13. Take a step back and change the angle to capture surrounding context in the image. You want to remember the location and context in years to come when looking back at your images. Including a street sign or restaurant entry can evoke those memories.
14. Check the background and look for any distracting elements that can easily be removed or reposition yourself
15. Take notice of dominant colours in the street art or surrounding area. Position yourself to capture anyone walking past that is wearing matching or complimentary colours
16. Look for the smaller details or opportunities that everyone over looks or misses. An example could be a bin full of discarded spray cans or a something attached to a wall.
When I arrive on location at Hosier Lane or AC DC lane in Melbourne CBD, I actually put my phone camera away and just watch. These locations are always full of people taking photos of the ever-changing street art, themselves and each other.
Walking up and down the lanes without your camera allows you the opportunity to step back and look at what other people are finding fascinating enough to capture. Look at how they are capturing it and experience with different perspectives.
Quite often the best shots are the people. Some locations, you may actually be fortunate enough to capture an obliging artist compiling their masterpiece.
Related article: Storytelling and photographic intention in smartphone photography
Planning and being prepared also requires having the right gear. You already own the smartphone – the most important and expensive component required. There are a couple of extra accessories that will expand your capability and options.
Struman Optics offers a full range of universal lens attachments that can fit most smartphones and tablet. Selected models also have a backing plate option to easily screw the lens into the precise location. The dedicated wide angle lens lives on my smartphone. The best value for money travel kit also includes a wide angle lens.
Normally, the go-to tripod that I recommend is the Sirui 3T-35K tripod with ball head. It can be used as a tabletop tripod and selfie stick.
However, similar to architecture photography, photos captured from a low angle will result in vertical convergence. This is improved by shooting at the middle point of the street art. You can find many more recommended tripods - here.
To connect your smartphone to a tripod, you need an attachment. There are so many options available. My preference is the Sunwayfoto tripod attachment. It can extend to accommodate the plus-sized devices, essentially making it future proof for your next phone.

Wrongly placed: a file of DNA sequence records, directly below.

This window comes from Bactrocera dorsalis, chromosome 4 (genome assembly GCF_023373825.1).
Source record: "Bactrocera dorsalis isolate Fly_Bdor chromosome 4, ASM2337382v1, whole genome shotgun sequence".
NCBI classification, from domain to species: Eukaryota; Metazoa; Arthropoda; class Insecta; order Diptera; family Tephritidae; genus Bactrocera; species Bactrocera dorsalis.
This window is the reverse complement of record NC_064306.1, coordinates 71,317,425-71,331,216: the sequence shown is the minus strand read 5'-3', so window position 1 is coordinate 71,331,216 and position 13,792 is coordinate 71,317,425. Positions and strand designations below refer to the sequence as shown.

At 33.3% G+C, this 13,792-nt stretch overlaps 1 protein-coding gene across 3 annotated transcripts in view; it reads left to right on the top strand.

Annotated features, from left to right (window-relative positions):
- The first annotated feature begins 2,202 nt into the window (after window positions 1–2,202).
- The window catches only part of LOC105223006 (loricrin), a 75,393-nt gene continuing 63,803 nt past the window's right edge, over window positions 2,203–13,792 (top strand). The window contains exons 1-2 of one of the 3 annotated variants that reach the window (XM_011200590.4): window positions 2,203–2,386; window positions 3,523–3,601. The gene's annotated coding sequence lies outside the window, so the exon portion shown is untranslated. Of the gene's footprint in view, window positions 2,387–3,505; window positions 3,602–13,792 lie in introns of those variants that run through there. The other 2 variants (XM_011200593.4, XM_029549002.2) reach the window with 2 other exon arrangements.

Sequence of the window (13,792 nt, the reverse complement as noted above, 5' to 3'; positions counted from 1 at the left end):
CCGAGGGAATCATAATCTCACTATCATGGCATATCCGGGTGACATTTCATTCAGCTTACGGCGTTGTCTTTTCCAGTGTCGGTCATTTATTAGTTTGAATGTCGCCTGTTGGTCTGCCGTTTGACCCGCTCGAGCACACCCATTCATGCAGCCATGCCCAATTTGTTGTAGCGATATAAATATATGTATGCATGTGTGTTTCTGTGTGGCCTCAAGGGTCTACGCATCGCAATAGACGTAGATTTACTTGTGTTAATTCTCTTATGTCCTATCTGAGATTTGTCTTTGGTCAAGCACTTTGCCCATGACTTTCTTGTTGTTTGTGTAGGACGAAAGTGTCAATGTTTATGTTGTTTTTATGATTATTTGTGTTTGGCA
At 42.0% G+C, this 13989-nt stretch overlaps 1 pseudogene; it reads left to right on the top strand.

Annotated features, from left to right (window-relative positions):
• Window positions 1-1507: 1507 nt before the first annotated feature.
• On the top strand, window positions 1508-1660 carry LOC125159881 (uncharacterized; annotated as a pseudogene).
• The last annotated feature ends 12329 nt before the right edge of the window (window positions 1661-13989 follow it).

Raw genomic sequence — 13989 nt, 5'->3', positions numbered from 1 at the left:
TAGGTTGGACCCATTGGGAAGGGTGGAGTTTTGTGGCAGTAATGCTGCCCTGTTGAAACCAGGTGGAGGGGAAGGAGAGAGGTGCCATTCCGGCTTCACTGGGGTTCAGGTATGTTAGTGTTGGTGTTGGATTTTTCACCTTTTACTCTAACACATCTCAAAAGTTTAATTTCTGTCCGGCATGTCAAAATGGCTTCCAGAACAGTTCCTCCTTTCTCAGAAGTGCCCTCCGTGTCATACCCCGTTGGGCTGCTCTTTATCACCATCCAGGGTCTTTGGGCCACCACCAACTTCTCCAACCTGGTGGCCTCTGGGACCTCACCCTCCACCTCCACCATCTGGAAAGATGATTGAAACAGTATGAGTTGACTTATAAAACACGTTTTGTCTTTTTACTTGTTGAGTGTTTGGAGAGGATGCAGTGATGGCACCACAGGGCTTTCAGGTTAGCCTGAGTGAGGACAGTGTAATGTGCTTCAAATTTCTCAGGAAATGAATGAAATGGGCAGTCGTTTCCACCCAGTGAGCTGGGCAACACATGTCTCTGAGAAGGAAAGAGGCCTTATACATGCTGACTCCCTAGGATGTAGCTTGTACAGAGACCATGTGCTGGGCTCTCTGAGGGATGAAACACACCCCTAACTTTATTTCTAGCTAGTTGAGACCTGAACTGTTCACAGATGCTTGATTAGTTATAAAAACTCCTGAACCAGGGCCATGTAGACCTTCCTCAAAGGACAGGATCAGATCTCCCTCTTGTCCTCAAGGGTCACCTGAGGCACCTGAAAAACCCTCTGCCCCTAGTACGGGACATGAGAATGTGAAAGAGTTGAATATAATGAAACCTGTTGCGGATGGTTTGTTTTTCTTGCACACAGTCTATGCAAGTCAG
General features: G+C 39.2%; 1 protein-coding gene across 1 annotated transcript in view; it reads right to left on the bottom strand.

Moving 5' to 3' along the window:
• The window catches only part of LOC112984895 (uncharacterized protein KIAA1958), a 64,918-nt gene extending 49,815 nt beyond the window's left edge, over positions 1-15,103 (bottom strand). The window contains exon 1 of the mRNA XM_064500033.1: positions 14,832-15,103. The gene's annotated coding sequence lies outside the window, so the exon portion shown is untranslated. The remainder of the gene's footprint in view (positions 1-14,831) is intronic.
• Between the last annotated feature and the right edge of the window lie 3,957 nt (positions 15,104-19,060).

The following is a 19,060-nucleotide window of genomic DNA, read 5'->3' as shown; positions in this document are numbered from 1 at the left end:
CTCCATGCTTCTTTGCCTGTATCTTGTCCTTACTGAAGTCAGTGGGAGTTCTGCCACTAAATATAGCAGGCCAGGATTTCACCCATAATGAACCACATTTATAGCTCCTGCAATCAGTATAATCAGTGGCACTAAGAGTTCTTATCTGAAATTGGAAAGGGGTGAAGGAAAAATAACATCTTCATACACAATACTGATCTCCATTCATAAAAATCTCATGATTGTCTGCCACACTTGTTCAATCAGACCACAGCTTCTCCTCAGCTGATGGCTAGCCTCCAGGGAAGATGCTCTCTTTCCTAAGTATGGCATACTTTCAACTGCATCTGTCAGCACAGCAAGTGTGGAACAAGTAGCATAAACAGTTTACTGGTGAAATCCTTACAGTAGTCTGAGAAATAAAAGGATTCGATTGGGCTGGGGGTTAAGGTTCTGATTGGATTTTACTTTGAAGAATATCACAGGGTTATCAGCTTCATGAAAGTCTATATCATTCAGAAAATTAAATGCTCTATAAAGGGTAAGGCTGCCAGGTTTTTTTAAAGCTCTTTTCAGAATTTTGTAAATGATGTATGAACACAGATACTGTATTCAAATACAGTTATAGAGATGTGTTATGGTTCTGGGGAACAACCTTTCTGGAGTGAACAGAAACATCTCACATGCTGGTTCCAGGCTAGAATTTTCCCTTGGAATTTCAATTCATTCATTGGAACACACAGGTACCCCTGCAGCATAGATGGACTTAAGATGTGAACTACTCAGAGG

If you are participating in a walking tour – you may need some extra battery juice. There are so many options available and most are very good. My preference is the Flux charger – purely because it has cables built into it. One less thing to leave behind!
A portable hardware light cast along the wall can produce some lovely textures. You can also isolate the artwork within the illuminated area of the wall.
If you want a smaller, more convenient option – you cannot go past the Lume Cube. These small bright LED lights are durable, dimmable, waterproof and can be controlled manually or via Bluetooth.
Graffiti photo editing tips to make the art pop
My go-to app to enhance any image - available on any smartphone or tablet, is Snapseed by Google. Below, is my standard six-step process to start editing and enhancing any image:
Straighten the photo and change the perspective. I avoid using either Rotate or the rotate option within Crop.
Crop the photo considering composition – selecting from an aspect ratio preset. This can change the whole story and feel of your image. Where will you be sharing the image? This may affect the crop aspect.
Identify issues that need to be addressed to the whole photo (global adjustments). Start with Ambience, then go from the top at brightness and work your way down. I quite often need to go back and add a little more contrast.
TIP: Hold the before and after icon in the top right corner to see your progress.
Tap on details to find two options: structure and sharpening. I rarely go beyond 15 in structure, because it becomes a little grungy; then increase sharpening to what I like.
TIP: Remember to pinch and zoom to have a closer look at exactly what sharpening is occurring.
TIP: Another option to sharpen the image is the Tonal Contrast filter.
Pinch and zoom into areas that need replacing. Swipe over an object and it will replace with similar content (pixels) on either side. If it doesn’t work very well, zoom in further or try swiping from another direction.
TIP: I use an iOS and Android app named Retouch by AdvaSoft for removing objects.
Lens blur filter is great for blurring a distracting background.
TIP: I use an iOS and Android app named After Focus by Motion One for creating the blurred background.